On Cleaning Cupboards and Coffee Cups
This morning, as part of my efforts to keep my kitchen functional, I did some cleaning up of my cupboards.
I've lived in my current residence for about 12 years. It's amazing what you can accommodate in terms of kitchenware in that space of time. Most people do, in the course of a lifetime. In my case the things that were eating up my cupboard space were ... cups. Coffee cups.
I don't drink as much coffee as I did when I was in college (although that habit may go up again now that I've shifted to working at night), but over the course of years I managed to get enough cups to fill up two shelves of my cupboards. I had a look at them, wondering how I got so many.
The majority of them were commuter cups, differing shapes and sizes. I remember getting the larger cups in my twenties, when I was studying hard and needed a major blast of caffeine. There was also one I bought at Disney World because when you used it you got unlimited drinks during your stay. A couple of them were corporate promotional items, from consultants and vendors seeking business from my employers.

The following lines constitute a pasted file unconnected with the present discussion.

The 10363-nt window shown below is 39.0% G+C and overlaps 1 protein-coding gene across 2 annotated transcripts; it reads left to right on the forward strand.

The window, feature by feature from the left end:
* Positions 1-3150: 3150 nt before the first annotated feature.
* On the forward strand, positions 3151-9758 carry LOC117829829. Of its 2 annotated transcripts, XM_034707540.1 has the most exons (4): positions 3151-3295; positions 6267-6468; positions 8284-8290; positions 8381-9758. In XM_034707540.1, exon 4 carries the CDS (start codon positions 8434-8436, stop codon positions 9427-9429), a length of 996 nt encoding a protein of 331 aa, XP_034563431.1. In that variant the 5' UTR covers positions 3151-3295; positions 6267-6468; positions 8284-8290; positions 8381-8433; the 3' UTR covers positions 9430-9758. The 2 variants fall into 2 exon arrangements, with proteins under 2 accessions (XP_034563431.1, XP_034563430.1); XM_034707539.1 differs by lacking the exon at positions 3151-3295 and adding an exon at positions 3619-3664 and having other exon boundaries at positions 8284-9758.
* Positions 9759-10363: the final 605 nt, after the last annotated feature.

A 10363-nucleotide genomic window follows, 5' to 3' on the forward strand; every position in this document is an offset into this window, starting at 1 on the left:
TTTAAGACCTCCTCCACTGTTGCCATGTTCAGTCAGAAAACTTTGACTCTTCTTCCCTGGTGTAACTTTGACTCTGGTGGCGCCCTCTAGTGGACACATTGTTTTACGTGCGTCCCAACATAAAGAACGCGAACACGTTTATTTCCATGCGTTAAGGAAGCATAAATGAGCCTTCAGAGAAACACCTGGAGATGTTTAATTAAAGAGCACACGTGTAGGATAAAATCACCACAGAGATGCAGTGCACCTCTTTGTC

The thing about commuter cups is, because they're designed to hold warmth in (and are thus made of plastic, or have vacuum wall construction) ... they're pretty darned ugly designs.The exception I'm prepared to make is the "shipboard" design, which bulges at the bottom so that the cup's centre of gravity is lowered.
A lot of them were from restaurants or dépanneurs. You gotta admit, nowadays you can't pass by a coffee-shop that doesn't sell a plastic or metal or ceramic mug of some sort to the public. Ostensibly, it's to protect the environment by reducing the use of styrofoam or paper cups. Personally I think it's just a cash grab.
I'm not getting rid of all of my cups, but I need a good reason to keep a few. Some are presents from relatives or close friends, and have sentimental value. Some because they're good designs. Several years ago Maxwell House used to mail you a Max mug if you sent them a proof of purchase. I use this one a lot because the design's a good one; you can drink coffee without burning yourself. (The makers of Kahlua, on the other hand, put out a ceramic mug as a promotional item that was a rotten design because you burned your knuckles when you held it. Nowadays I'm using it as a pencil holder.) There are also a couple I bought from an exhibit of RMS Titanic in Toronto a few years ago, based on the old White Star design. I like them because they're easily stackable and the shallowness of the cup makes them ideal for snack-sized portions of soup.
As for the rest, I'm taking them to the local Salvation Army. I'm sure there are people who would like a cheap mug to take on the bus.